But if they wait until they have held the position for at least a year, there is a chance that their capital gains taxes could amount to 0%. As a result, the investor could walk away from the position with around $20,000 – saving them thousands of dollars, which they can use to invest.

Advantages and Disadvantages of Buy and Hold ⚖

Even though it is advantageous, tax-wise, to engage the buy and hold strategy, it isn’t always sunshine and roses – like anything else in life. While there are many advantages to this tactic, there are also several disadvantages.

Advantages of Buy and Hold 🌟

The main benefit of a buy-and-hold investment strategy is its simplicity. All an investor has to do is conduct their research once, select their investments, open a position and hold. There is no need to check prices or make daily changes to their portfolio.

This simplicity leads to a waterfall of other benefits as the infrequent trading incurs fewer fees on the brokerage platform and protects against emotional trading. Emotional trading happens when an investor opens or closes a position based on fear or greed. 

Buy and hold investors often don’t feel these emotions as they invest with money they don’t expect to use for years, and they don’t panic when there is a bear market because it is part of their plan. They also don’t spend hours agonizing over timing the market–which is a significant stressor for active investors.

Add in the tax benefit of not having to pay short-term capital gains taxes, and it can be easy to see why many investors choose this investment tactic. 

Disadvantages of Buy and Hold 🚧

Unfortunately, while buy and hold is a simple strategy to implement, it is also a strategy that could quickly go wrong in a few different ways —starting with the fact that it ties up an investor’s capital.

When an investor’s money is tied up in buy and hold, they can’t move it to another investment–which means they may have to pass up an excellent opportunity to invest. But beyond that, their capital could be tied up in a bad investment that the investor believes will eventually get better, which may never happen.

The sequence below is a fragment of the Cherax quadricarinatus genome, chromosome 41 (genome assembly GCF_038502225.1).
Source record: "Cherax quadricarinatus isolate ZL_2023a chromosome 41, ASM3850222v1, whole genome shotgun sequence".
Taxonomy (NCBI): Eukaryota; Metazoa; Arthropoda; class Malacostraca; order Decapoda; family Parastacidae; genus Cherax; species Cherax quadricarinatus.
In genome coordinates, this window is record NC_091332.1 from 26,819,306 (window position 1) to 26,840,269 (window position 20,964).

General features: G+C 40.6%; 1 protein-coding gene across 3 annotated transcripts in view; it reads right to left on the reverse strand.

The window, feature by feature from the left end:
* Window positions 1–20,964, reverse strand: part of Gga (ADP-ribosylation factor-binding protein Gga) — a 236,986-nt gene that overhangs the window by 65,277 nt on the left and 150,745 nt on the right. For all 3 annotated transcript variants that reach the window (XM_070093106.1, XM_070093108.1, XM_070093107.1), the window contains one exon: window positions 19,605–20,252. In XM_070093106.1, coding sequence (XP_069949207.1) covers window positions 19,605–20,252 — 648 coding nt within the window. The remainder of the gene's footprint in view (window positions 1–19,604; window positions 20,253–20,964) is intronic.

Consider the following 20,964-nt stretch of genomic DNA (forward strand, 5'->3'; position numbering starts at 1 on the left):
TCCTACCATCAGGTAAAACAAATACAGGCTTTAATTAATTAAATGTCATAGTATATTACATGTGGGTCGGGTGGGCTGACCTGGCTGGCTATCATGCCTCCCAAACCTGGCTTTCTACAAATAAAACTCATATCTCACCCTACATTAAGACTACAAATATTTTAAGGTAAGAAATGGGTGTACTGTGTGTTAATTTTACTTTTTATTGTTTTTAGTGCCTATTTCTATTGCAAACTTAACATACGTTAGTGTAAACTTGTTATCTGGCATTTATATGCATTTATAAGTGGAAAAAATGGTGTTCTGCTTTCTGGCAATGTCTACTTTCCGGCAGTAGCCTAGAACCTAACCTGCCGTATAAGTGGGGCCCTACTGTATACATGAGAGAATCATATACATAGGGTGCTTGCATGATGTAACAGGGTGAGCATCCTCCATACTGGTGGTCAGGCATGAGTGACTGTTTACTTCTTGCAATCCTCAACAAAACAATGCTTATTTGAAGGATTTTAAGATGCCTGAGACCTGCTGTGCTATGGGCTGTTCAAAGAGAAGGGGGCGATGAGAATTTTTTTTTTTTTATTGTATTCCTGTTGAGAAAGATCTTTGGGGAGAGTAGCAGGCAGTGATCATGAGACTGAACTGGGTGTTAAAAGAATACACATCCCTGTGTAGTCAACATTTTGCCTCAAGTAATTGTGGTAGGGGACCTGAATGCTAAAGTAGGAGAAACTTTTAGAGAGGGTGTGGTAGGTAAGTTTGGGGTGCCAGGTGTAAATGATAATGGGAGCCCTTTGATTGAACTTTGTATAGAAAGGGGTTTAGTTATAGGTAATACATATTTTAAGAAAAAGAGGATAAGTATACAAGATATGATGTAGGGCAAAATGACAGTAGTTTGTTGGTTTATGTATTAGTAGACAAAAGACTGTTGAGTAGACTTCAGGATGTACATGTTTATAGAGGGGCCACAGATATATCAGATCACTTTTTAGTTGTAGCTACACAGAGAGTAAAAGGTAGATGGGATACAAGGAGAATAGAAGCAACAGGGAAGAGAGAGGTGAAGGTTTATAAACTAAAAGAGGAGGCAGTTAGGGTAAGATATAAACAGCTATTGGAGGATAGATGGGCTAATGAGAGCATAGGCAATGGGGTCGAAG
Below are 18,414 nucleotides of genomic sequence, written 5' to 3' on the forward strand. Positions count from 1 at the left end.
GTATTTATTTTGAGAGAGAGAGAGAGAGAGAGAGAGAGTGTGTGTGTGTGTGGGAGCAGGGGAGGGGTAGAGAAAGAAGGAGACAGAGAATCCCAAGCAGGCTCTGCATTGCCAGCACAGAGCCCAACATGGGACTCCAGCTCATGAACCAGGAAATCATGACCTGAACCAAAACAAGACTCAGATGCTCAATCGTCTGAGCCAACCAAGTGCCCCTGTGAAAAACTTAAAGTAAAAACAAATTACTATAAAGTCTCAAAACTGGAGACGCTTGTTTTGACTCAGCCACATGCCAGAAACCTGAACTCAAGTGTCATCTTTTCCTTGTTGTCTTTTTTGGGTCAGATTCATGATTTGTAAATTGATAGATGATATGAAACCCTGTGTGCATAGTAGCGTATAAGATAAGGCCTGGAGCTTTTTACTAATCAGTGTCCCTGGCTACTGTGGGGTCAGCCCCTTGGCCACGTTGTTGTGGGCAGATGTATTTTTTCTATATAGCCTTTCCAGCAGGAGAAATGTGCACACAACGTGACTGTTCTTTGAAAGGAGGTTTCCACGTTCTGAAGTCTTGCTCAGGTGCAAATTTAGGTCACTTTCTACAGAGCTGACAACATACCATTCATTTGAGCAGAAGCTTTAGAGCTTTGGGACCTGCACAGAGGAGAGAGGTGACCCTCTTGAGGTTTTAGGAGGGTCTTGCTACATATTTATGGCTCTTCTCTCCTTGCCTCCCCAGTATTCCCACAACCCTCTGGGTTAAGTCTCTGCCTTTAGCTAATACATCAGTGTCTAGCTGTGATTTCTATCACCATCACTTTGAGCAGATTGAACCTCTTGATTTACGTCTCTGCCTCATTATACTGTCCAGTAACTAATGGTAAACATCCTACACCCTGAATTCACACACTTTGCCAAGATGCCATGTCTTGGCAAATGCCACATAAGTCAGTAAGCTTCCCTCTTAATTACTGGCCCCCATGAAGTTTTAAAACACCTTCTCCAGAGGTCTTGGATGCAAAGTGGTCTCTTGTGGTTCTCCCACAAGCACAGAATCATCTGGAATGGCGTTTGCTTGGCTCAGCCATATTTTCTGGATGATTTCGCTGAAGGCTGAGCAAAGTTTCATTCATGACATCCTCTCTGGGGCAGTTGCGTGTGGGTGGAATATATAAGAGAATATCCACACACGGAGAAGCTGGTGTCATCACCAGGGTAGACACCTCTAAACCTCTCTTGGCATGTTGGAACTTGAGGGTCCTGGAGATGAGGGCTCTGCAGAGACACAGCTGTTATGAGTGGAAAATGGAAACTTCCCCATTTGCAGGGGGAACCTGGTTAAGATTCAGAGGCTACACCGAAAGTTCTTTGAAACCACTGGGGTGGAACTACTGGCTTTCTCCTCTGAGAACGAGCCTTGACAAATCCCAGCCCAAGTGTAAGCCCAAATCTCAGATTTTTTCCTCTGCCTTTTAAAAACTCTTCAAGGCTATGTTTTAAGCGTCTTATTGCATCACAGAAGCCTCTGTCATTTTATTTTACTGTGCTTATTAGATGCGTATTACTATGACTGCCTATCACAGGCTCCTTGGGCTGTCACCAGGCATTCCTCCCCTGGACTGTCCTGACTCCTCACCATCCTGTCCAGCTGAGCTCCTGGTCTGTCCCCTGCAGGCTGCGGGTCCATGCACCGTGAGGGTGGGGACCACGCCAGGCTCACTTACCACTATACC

Plus, buy-and-hold investing is not risk-free. For example, an investor could invest for 40 years in a company performing well, only to wake up on the day they plan to sell to find the company has gone under, wiping out their investment.

The good news is that there are ways to minimize these disadvantages to protect the investor from disaster better. Such regular rebalancing of their portfolio to eliminate duds and diversify by investing in index funds or multiple companies.

In Summary:

Pros

  • Simple
  • Fewer fees
  • No emotional investing
  • Tax benefits

Cons

  • Can be risky
  • Capital is tied up (opportunity cost)
  • Investors may find themselves stuck with dud companies 
  • Passive, but needs regular rebalancing to minimize risk

HODL: Buy and Hold for Cryptocurrency 🪙

One of the primary industries where investors apply the buy and hold strategy is cryptocurrency. A passive approach to cryptocurrencies is more popular since these digital assets are highly volatile – even dropping multiple percentages in a single day. If investors allow themselves to trade crypto emotionally, they will incur significant losses.

While the term ‘Hodl,’ which is a misspelling of the word ‘hold,’ started as a joke, many investors, such as Elon Musk, swear by the tactic. For example, an individual who would have purchased one Bitcoin for $15,000 in 2017 using the buy and hold tactic would have 1 Bitcoin worth over $40,000 in 2022.

But to have this Bitcoin, they would have had to hold firm in 2018 when their investment crashed to $4,000. Professionals say this is challenging to do when buying cryptocurrency with no intention to keep it long term. Moreover, since crypto is still a relatively new and unpredictable market, it’s hard to say if buying and holding will remain the go-to strategy for investors.

Factors to Consider Before Adopting This Strategy 📜

By this point, the buy and hold strategy may sound like a pretty good investment style. But before an investor can implement it in a portfolio, there are several things an investor needs to consider. 

First, investors need to consider the time available. Remember, buying and holding will take some time to start up. So while it will be low maintenance later, the investor needs to have the time now to sit down and evaluate their options.